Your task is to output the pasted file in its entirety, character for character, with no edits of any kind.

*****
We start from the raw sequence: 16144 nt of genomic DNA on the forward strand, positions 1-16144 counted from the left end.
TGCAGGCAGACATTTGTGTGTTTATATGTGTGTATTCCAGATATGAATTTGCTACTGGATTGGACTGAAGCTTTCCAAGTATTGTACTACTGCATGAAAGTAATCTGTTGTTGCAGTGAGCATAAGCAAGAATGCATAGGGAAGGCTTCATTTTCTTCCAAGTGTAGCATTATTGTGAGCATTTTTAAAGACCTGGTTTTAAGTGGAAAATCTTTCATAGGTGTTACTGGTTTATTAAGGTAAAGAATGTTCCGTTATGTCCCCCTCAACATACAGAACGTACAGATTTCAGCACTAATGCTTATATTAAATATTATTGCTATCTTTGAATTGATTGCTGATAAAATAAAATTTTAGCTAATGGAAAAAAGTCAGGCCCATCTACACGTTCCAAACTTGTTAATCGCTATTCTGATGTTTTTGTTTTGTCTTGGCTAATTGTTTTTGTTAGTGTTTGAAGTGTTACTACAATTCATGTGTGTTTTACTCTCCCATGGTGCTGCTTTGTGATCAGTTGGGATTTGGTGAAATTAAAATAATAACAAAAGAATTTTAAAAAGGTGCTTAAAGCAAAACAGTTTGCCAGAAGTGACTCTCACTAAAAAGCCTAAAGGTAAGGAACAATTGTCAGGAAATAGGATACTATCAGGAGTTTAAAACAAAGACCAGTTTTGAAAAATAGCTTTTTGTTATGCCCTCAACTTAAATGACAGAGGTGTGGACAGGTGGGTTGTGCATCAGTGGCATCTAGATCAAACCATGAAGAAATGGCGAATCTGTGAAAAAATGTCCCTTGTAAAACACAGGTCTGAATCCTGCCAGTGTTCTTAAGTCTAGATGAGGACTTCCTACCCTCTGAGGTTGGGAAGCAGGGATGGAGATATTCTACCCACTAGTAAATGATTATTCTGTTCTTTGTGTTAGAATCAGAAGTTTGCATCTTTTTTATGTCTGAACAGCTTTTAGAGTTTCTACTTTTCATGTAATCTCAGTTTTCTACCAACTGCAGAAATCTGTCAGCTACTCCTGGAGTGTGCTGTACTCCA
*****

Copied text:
We start from the raw sequence: 16144 nt of genomic DNA on the forward strand, positions 1-16144 counted from the left end.
TGCAGGCAGACATTTGTGTGTTTATATGTGTGTATTCCAGATATGAATTTGCTACTGGATTGGACTGAAGCTTTCCAAGTATTGTACTACTGCATGAAAGTAATCTGTTGTTGCAGTGAGCATAAGCAAGAATGCATAGGGAAGGCTTCATTTTCTTCCAAGTGTAGCATTATTGTGAGCATTTTTAAAGACCTGGTTTTAAGTGGAAAATCTTTCATAGGTGTTACTGGTTTATTAAGGTAAAGAATGTTCCGTTATGTCCCCCTCAACATACAGAACGTACAGATTTCAGCACTAATGCTTATATTAAATATTATTGCTATCTTTGAATTGATTGCTGATAAAATAAAATTTTAGCTAATGGAAAAAAGTCAGGCCCATCTACACGTTCCAAACTTGTTAATCGCTATTCTGATGTTTTTGTTTTGTCTTGGCTAATTGTTTTTGTTAGTGTTTGAAGTGTTACTACAATTCATGTGTGTTTTACTCTCCCATGGTGCTGCTTTGTGATCAGTTGGGATTTGGTGAAATTAAAATAATAACAAAAGAATTTTAAAAAGGTGCTTAAAGCAAAACAGTTTGCCAGAAGTGACTCTCACTAAAAAGCCTAAAGGTAAGGAACAATTGTCAGGAAATAGGATACTATCAGGAGTTTAAAACAAAGACCAGTTTTGAAAAATAGCTTTTTGTTATGCCCTCAACTTAAATGACAGAGGTGTGGACAGGTGGGTTGTGCATCAGTGGCATCTAGATCAAACCATGAAGAAATGGCGAATCTGTGAAAAAATGTCCCTTGTAAAACACAGGTCTGAATCCTGCCAGTGTTCTTAAGTCTAGATGAGGACTTCCTACCCTCTGAGGTTGGGAAGCAGGGATGGAGATATTCTACCCACTAGTAAATGATTATTCTGTTCTTTGTGTTAGAATCAGAAGTTTGCATCTTTTTTATGTCTGAACAGCTTTTAGAGTTTCTACTTTTCATGTAATCTCAGTTTTCTACCAACTGCAGAAATCTGTCAGCTACTCCTGGAGTGTGCTGTACTCCA